Thursday, 18 October 2018
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We mark the passing, on the next page, of those who have served their country. Contributions from comrades and families welcome.

White Flag? – An examination of the UK's defence capability. Michael Ashcroft & Isabel Oakeshott from Biteback Publishing.


This is a very timely book, says reviewer Nick Watts. Whitehall is in the midst of the latest iteration of a recurring debate: How big a military does the UK need, and what is it for? This book delves into this question. In 1962 Dean Acheson, former US Secretary of State in the Truman era, remarked that Britain had lost an empire and not yet found a role. The resolution of this continuing dilemma affects the UK's armed forces, and the roles they might be expected to undertake, as Global Britain seeks to redefine itself.

We mark the passing on the next page of those who have served this country. Contributions from comrades and relatives welcome.

We mark the passing of those who have served this nation. Contributions from comrades and families welcome.

hebrandRecently, the Arctic Ocean has been melting to such an extent that we could be forgiven for thinking that the "battle for the Arctic" has begun, writes Patrick Hebrard. There are those who hope that, as the ice melts, they will have access to new trade routes, fishing areas, sources of hydrocarbons and minerals buried at the bottom of the sea. Others are concerned about the effects of thoughtless exploitation on the environment and indigenous peoples. Still others fear potential conflicts in the region.

Behind the veil of sustained political rhetoric, national posturing and media hype about unresolved territorial claims, vast hydrocarbon resources and the disappearance of the polar bear, there lies a complex web of controversial scientific debate fuelled by inadequate information and unreliable predictions. A constantly changing situation of this type is obviously a source of opportunism and faulty judgement. The most likely scenario,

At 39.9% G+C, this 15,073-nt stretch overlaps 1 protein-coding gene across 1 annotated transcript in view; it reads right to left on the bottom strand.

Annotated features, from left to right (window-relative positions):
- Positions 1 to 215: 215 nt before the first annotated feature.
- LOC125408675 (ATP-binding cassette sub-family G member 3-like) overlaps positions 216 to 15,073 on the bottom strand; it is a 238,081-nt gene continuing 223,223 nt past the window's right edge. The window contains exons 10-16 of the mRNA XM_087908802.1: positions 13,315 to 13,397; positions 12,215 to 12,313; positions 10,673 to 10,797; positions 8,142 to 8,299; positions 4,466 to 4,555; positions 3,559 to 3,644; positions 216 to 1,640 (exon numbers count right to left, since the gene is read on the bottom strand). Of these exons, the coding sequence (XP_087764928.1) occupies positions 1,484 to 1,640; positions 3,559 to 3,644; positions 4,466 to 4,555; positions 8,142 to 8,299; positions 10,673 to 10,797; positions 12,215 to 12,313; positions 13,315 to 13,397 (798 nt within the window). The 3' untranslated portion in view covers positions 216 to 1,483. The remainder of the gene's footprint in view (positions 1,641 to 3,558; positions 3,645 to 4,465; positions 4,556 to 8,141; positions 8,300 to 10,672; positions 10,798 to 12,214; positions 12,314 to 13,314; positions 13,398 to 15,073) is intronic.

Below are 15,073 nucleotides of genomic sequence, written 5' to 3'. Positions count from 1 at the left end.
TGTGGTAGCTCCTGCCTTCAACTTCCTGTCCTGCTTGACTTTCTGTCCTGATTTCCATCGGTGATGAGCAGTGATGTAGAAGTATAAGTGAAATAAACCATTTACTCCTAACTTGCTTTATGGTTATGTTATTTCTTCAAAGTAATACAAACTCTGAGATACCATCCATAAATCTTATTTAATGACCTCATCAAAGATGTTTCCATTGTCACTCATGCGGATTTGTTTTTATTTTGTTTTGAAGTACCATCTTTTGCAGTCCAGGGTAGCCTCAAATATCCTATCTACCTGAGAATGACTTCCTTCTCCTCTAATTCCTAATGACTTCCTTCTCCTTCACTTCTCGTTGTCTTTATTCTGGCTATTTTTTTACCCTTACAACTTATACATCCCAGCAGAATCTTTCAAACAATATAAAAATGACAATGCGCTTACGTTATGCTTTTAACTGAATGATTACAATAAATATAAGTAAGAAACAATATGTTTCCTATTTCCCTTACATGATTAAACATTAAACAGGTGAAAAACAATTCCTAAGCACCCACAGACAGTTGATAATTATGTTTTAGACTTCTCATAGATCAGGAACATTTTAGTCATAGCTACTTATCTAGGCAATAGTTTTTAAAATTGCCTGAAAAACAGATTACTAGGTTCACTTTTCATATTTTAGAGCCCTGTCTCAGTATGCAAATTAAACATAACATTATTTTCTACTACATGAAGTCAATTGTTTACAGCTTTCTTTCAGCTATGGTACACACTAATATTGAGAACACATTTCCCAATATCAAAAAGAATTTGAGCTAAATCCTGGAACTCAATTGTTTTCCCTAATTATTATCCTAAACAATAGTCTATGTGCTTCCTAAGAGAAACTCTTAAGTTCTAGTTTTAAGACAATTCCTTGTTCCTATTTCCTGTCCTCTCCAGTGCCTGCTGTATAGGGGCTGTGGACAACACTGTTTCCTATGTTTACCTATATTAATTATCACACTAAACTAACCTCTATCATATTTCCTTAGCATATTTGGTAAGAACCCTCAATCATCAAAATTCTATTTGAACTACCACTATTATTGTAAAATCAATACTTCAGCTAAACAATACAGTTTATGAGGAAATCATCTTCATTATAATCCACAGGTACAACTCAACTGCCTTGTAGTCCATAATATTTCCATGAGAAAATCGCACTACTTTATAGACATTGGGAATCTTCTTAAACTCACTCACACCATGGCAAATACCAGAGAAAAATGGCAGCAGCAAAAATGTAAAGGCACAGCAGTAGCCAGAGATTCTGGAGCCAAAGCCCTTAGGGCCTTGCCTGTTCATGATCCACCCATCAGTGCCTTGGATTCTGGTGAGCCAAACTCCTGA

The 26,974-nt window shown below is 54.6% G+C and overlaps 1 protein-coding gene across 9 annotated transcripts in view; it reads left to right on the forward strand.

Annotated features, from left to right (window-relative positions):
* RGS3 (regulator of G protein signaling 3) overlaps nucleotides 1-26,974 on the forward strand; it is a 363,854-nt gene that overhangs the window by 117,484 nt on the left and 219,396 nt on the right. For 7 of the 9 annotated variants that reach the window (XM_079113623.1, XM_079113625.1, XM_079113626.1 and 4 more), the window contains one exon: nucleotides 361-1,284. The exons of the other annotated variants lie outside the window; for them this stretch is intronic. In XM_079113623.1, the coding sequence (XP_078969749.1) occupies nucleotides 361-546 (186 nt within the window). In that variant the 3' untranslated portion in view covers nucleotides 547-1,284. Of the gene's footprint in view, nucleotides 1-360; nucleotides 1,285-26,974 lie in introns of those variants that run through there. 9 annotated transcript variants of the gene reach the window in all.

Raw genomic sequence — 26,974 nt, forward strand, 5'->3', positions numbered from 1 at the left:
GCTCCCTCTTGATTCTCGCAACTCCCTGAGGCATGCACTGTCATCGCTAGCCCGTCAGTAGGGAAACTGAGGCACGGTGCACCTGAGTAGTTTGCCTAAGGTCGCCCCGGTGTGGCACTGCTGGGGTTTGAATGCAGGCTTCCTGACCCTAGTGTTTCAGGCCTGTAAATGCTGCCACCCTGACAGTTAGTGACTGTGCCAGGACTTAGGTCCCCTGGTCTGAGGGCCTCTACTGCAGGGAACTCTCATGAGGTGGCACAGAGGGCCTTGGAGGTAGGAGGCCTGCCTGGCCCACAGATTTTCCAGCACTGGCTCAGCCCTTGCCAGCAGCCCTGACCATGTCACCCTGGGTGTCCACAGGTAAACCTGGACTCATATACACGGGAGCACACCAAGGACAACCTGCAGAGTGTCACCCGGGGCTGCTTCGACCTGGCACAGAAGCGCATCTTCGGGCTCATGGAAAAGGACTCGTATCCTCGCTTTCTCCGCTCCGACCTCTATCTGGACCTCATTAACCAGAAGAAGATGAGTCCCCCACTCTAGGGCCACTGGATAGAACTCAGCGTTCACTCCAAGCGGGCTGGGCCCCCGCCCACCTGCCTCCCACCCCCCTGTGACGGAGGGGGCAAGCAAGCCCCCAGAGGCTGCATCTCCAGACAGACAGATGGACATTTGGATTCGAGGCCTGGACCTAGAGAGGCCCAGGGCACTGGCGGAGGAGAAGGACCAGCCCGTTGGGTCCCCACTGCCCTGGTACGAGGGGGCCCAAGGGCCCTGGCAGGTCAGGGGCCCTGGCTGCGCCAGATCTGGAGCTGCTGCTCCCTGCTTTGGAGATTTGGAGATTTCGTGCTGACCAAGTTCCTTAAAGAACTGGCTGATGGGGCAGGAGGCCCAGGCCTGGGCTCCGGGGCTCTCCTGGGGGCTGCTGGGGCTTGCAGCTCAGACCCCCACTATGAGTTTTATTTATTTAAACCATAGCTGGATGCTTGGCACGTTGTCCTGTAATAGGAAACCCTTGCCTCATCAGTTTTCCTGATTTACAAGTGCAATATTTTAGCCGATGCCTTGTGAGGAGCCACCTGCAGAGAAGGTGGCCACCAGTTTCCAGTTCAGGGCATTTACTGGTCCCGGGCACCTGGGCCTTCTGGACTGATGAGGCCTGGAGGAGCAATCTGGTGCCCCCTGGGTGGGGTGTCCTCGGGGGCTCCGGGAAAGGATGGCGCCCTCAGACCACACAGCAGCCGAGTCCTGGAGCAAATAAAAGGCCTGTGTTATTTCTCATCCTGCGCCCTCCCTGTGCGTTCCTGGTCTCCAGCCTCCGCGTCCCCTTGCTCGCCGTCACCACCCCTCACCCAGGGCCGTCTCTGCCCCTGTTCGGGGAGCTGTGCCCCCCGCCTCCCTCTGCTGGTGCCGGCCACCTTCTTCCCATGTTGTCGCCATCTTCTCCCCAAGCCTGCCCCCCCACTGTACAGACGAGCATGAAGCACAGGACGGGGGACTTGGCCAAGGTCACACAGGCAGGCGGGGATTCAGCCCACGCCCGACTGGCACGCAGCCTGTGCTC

however, is that of a natural or human disaster on a scale that no single country could hope to contain, a disaster that would require coordinated action, including military support.

chalmersmc-1-webNATO has released the latest figures on spending levels across the Alliance. An analysis of 28 of the 29 member states (excluding Iceland) shows that since Russia's intervention in Ukraine in 2014, most member states have significantly increased their levels of defence spending in real terms.. An article from RUSI gives context to remarks by President Trump at the NATO Summit.

The figures also show a significant convergence in spending levels between member states, with the largest increases taking place in those countries that have historically spent less on defence, especially in Central and Eastern Europe.

While much of the focus is on spending by states such as US, Germany, France, UK it is important not to ignore the very large increases in spending across many of the Alliance's other members, including most of the Alliance's smaller and more eastern states. For the Alliance as a whole, the median spending increase since 2014 has been 20% in real terms.

NATO Spending: The Great Convergence is a RUSI Newsbrief article written by Professor Malcolm Chalmers. Access analysis at: https://rusi.org/publication/newsbrief/nato-spending-great-convergence

Professor Malcolm Chalmers, pictured here, is Deputy Director-General of the Royal United Services Institute (RUSI)

We mark the passing of those who served this country. Contributions from comrades and families welcome.

philip dunne rusiAs part of the MoDernising Defence Programme (MDP), UK Defence Secretary Gavin Williamson asked Philip Dunne, minister for defence equipment and support from 2012 until 2016, to conduct an independent investigation into the contribution that 'Defence' (the UK armed forces, Ministry of Defence (MoD) and industry) makes to the UK economy. The report notes that Defence's direct contribution to the UK's GDP includes over GBP7 billion (USD9.25 billion) in exports generated on average each year in addition to the MoD budget of GBP37 billion. The U K Defence Forum's Nick Watts wrote of the subject for Jane's Defence Weekly - this is an edited version.

Fulfilling a campaign promise, on May 8, 2018, President Trump announced the United States will withdraw from the 2015 Iran nuclear deal and begin reinstating economic sanctions on Tehran. As the UK and NATO await visits from the President, Joseph E Fallon explains on the next page what's going on.

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